You may ask what positive reinforcement would look like when governments are trying to instill proper corporate behaviours in terms of protecting the environment. Well, they could look a lot like the cap-and-trade system agreement Ontario had with Quebec and California that Doug Ford ripped up. In that system, corporations that reduced their carbon footprint to levels below specified goals were rewarded by being able to sell their carbon credits to companies that did not meet the target goal. The revenue paid out by companies not meeting the target goal can be redistributed to the people of Ontario in the form of grants and rebates to help improve energy efficiencies in our homes, schools and public buildings.

The November 2nd issue of the Toronto Star reported that the lobby group Environmental Defence argues that the Conservative legislation will actually offer polluters a pretty big break as it eliminates current daily fines. The article quotes the group spokesperson saying, “It’s less money and removes any incentive for somebody who’s been caught in contravention to stop doing whatever they’re doing.”

The Ford government has proposed eliminating an existing $100,000-per-day penalty for environmental polluters and replacing it with a one-off fine of just $10,000 (a 90% reduction). Further, the government is pushing to cap environmental fines at an overall maximum of $200,000. That means a company dumping toxic waste into a lake for 10 days will be fined $200,000 instead of $1 million.

It’s disappointing, too, that Ford has reneged on his promise to abide by the decision of Ontario voters in the recent federal election. Prior to the election Ford said that voters – not the courts – should decide the future of Canada’s carbon tax program. He promised that if Ontario voters used the ballot box to make a statement by electing a Liberal rather than Conservative government, that he would drop the court challenge to the Federal government’s carbon tax. The results were pretty darn clear. Canadians put Liberal, New Democrat, Green and Bloc Québécois into two thirds of the seats. Ontarians sent an even clearer message as voters put parties supporting the carbon tax into 70 percent of the seats available for the province.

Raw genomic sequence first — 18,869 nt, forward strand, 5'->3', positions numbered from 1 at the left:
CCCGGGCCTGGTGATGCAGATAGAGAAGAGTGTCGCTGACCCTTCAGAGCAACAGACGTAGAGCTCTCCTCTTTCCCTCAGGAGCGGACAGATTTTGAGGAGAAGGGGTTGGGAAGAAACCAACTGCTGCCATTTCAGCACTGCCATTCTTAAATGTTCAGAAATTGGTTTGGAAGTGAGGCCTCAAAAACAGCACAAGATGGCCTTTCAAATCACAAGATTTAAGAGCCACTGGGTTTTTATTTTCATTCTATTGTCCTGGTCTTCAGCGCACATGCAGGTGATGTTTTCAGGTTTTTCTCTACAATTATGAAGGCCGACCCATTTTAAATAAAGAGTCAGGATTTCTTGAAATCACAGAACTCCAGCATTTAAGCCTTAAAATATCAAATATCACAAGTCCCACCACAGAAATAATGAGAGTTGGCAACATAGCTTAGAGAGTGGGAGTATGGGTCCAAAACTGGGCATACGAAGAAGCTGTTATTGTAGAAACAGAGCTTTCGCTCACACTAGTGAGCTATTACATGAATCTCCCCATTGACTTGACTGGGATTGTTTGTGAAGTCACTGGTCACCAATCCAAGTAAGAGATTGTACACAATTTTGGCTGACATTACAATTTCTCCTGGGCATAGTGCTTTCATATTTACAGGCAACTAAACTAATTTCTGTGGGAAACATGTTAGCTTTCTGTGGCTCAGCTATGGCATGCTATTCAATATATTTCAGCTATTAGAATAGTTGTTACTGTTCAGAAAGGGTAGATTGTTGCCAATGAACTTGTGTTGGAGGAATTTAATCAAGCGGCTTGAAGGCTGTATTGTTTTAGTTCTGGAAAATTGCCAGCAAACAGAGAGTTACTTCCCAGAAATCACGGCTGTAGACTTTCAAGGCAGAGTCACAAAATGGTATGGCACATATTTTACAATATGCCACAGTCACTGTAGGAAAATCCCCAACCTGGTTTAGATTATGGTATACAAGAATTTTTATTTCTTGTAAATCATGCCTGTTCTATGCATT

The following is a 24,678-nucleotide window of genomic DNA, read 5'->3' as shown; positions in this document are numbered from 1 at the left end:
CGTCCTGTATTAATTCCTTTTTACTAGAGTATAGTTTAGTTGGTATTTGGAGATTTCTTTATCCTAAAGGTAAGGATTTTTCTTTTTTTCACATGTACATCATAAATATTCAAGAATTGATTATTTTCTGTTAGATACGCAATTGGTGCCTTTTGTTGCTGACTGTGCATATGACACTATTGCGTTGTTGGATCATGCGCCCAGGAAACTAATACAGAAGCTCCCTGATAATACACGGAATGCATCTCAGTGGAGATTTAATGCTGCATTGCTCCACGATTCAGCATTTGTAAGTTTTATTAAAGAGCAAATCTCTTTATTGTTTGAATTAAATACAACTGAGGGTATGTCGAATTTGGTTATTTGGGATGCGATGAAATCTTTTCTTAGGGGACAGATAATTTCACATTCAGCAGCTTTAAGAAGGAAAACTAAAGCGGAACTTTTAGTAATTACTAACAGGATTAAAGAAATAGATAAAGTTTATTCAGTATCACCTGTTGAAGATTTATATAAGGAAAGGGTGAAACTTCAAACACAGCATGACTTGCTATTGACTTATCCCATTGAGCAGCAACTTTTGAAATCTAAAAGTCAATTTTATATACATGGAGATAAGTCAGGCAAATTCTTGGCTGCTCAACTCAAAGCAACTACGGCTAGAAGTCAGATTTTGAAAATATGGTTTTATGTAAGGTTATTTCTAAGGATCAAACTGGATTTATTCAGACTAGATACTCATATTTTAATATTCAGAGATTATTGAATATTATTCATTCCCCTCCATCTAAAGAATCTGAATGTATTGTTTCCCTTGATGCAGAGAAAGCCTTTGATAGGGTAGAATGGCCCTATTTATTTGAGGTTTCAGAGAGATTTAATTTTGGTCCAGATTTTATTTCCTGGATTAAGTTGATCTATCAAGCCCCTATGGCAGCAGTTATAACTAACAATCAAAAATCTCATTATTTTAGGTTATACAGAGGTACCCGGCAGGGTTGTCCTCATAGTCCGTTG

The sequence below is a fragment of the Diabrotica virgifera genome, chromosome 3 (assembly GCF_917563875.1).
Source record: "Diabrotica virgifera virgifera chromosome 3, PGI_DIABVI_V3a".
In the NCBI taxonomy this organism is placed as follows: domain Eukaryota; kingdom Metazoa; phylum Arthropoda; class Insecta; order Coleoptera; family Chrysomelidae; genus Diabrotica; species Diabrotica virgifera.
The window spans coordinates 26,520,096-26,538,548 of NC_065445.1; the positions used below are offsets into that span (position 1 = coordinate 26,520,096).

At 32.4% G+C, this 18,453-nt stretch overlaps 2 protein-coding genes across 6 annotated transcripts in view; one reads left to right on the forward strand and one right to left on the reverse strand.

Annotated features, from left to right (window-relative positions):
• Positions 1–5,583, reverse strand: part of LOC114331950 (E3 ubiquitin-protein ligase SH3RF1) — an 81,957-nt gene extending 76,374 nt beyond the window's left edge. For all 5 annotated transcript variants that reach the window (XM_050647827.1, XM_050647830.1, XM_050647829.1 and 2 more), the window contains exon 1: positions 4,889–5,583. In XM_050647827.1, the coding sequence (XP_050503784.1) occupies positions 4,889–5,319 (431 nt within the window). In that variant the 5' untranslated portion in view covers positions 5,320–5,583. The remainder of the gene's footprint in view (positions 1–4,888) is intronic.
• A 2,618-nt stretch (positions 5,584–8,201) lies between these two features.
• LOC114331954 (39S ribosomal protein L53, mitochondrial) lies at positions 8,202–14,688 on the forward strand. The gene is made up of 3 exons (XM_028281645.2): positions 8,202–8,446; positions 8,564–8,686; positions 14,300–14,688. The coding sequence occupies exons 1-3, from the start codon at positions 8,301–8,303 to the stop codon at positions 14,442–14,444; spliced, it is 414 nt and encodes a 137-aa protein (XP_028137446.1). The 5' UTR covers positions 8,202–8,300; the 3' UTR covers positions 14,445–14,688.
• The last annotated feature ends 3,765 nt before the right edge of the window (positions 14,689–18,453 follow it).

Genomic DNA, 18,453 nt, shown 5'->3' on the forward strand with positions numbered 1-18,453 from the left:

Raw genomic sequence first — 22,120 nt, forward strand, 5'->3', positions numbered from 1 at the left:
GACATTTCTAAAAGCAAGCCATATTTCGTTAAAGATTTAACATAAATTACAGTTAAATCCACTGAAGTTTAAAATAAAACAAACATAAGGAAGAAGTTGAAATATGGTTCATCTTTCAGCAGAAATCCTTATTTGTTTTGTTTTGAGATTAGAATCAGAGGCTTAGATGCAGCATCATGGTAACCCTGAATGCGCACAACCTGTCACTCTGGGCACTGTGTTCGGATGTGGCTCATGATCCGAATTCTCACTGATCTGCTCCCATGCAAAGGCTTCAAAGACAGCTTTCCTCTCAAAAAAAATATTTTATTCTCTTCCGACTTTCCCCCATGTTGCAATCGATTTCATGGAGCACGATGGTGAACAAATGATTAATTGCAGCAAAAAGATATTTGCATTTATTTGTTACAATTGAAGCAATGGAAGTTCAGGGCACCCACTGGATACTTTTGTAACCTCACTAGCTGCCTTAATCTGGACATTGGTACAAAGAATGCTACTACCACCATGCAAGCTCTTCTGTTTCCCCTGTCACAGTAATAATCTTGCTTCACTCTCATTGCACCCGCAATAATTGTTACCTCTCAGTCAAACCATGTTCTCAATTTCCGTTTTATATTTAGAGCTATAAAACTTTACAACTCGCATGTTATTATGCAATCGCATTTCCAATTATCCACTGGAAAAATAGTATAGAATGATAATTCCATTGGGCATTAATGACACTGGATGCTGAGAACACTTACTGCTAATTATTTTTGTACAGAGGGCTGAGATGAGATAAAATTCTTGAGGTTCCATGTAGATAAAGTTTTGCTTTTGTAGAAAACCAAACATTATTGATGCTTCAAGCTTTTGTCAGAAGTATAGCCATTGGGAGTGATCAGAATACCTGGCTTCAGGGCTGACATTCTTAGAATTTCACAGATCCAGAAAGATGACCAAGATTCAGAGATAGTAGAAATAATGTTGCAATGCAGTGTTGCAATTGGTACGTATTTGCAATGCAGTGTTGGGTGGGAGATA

New Brunswick’s Conservative Premier Blaine Higgs got the message. He says his government will abide by the will of the people and will now comply with the federal requirement to put a price on fossil fuels. But Doug Ford says he’d changed his mind about dropping the case, even though the message is clear. He will still be throwing 30 million tax dollars at challenging the federal regulation in the court as well as a huge advertising campaign in an attempt to convince Ontarians that his way is better. The question is, better for who? Because it sure isn’t the people of Ontario or Canada for that matter.

It’s sad to add another blatant broken Conservative promise to the growing list.

The announced archaic and ineffective practice of corporate negative reinforcement spells bad news for average Ontarians. It’s time for the Conservatives to abandon their old-school methods and utilize more advanced strategies.

As always, please feel free to contact my office about these issues, or any other provincial matters. You can reach my constituency office by email at or by phone at 705-461-9710 or Toll free 1-800-831-1899.

Michael Mantha